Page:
Supreme Court justices, including Barrett and Kavanaugh, sound skeptical of Texas abortion law

A person in a red dress and white hat based on "The Handmaid's Tale."
An activist dressed in a handmaid costume is among the demonstrators Oct. 4 outside the Supreme Court.
(Getty Images)

The Supreme Court justices gave a skeptical hearing Monday to Texas and its strict abortion law, sounding as though they are ready to reverse course and allow abortion providers to sue and win a federal court order blocking its enforcement.

Justices Amy Coney Barrett and Brett M. Kavanaugh, two of the conservatives who hold key votes, said the state appeared to have gone too far: first by adopting an unconstitutional limit on abortions, then by effectively preventing doctors and clinic owners from challenging it in court.

Kavanaugh said Texas had exploited a “loophole” in the law to bar people from going to federal court — even when those people are targeted by an unconstitutional state law.


He noted that in 1908, the Supreme Court in a landmark ruling said people or businesses who are targeted by an unconstitutional law could win relief from a federal judge by naming a state official who would enforce the law. But Texas steered around that decision by relying on private lawsuits against abortion doctors and clinics.

In response, lawyers for Texas claimed that the abortion doctors were free to defend themselves in state courts.

But Barrett said that would not work either. She said the state law says a doctor could be sued by hundreds of people over a single abortion, yet state judges could rule on only one suit at a time.

“You can’t get a global relief,” even if the abortion doctor wins in a state court, she said. “The statute can still be enforced against you.”

A Texas lawyer said state judges, not state officials, are enforcing the abortion law.

But Chief Justice John G. Roberts Jr. and Kavanaugh cited a landmark ruling on civil rights in which the high court struck down the use of racially restrictive covenants on deeds that prevented Black Americans or Jews from buying a house. Those deeds had been defended on the grounds that they were private arrangements, not state laws.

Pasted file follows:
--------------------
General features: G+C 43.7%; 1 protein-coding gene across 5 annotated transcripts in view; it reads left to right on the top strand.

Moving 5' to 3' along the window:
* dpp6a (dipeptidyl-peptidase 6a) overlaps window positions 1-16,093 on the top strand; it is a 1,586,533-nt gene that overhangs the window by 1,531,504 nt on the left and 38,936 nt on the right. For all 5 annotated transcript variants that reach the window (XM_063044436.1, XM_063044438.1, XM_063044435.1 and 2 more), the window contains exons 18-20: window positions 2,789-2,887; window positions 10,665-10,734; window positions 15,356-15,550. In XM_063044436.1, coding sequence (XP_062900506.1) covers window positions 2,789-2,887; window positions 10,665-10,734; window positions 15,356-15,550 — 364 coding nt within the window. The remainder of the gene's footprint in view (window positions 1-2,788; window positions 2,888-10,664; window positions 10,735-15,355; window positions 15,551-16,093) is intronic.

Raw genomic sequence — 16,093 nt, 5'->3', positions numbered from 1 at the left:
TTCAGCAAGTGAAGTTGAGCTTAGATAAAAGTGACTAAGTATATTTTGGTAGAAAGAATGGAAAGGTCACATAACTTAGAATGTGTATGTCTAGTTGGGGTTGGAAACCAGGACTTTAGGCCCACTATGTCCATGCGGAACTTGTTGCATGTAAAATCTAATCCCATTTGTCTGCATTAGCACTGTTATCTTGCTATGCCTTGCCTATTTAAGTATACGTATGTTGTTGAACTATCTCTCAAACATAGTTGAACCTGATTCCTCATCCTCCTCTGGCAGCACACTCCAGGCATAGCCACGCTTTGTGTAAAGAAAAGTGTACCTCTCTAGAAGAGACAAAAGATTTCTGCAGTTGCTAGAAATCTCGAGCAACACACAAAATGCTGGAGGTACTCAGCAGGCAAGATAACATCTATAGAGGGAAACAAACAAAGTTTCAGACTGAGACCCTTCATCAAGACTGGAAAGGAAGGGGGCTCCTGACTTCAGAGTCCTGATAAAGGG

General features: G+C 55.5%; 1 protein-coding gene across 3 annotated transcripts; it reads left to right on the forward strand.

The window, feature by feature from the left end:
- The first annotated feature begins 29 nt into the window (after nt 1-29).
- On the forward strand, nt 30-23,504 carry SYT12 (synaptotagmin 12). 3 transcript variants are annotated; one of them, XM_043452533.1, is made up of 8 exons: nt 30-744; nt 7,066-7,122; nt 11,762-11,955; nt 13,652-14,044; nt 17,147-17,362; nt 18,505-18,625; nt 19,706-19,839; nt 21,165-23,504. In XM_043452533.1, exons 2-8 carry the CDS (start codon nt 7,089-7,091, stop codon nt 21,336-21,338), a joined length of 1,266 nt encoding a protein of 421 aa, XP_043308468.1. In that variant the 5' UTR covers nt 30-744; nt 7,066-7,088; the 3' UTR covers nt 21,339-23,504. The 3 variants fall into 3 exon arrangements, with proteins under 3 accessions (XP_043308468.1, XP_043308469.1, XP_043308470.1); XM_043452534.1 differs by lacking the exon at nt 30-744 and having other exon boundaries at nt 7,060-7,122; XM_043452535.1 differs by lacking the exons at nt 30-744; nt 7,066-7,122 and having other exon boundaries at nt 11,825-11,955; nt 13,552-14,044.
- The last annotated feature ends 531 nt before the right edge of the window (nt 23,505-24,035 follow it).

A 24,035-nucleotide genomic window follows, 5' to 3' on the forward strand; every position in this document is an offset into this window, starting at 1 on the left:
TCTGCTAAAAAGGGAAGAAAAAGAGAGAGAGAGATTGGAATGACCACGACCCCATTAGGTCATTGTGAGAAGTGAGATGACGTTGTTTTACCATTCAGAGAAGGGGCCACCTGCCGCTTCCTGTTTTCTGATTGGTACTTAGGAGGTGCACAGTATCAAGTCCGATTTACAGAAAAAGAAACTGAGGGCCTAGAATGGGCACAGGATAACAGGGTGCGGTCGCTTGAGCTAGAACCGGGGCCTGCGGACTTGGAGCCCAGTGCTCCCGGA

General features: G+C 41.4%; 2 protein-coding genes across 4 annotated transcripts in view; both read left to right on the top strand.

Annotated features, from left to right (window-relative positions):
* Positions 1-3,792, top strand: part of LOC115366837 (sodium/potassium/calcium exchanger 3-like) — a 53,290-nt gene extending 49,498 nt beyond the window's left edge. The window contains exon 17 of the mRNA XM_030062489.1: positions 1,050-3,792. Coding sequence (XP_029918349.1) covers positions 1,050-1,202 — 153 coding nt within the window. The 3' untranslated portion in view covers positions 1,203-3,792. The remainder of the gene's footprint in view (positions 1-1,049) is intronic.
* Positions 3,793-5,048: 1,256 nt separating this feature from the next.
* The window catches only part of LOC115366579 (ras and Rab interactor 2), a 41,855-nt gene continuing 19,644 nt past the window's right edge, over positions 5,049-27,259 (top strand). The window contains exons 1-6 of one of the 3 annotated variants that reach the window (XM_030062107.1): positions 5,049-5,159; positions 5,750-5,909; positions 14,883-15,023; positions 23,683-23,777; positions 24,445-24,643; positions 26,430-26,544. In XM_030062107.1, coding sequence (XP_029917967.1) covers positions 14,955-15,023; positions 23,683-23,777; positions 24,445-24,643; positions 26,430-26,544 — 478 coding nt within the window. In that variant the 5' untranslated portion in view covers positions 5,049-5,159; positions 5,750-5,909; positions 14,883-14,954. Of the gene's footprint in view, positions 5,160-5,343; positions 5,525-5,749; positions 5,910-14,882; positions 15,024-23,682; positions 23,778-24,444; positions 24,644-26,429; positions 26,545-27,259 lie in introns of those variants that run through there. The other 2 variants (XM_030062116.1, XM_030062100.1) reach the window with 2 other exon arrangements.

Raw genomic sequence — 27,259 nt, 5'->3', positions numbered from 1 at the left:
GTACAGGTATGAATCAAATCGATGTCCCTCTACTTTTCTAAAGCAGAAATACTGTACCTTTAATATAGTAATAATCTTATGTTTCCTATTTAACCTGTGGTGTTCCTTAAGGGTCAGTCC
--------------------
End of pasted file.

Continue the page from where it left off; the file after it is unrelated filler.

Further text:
But as Kavanaugh noted, the high court in the case of Shelley vs. Kraemer in 1948 struck them down, because state judges “enforced” those restrictions. He said the same principle should apply in this case, because Texas is using state judges to enforce a law that appears to violate the Constitution.

Based on their comments and questions during nearly three hours of arguments, six of the justices appeared ready to allow the abortion providers to sue in federal court and seek an order blocking enforcement of the Texas law.

That would be a major change, but it would not necessarily signal how the more conservative court will rule on abortion and the future of Roe vs. Wade, the 1973 decision establishing a right to abortion.


Monday’s argument was the third time the high court has considered the Texas law. The court was not focused on the constitutionality of abortion but, rather, the procedural restrictions that have prevented abortion doctors and the Justice Department from challenging the Texas law in federal court.

While the lawyers argued over procedure, the overriding question is whether the conservative court will stand in the way of a state’s bid to stop abortions. Before Monday, the answer had been no.

The Texas Heartbeat Act, also known as Senate Bill 8, says it is illegal to perform an abortion after about six weeks of a pregnancy but gives the state no direct role in enforcing that ban. Instead, it authorizes private lawsuits in state courts against doctors or clinic owners who violate its provisions.

On Sept. 1, four members of the high court, including Roberts, voted to block the Texas law before it took effect, but they were unable to win over at least one more conservative to form a majority. Two weeks ago, the justices weighed the issue again after the Justice Department entered the case, but they agreed only to hear arguments on the procedural questions.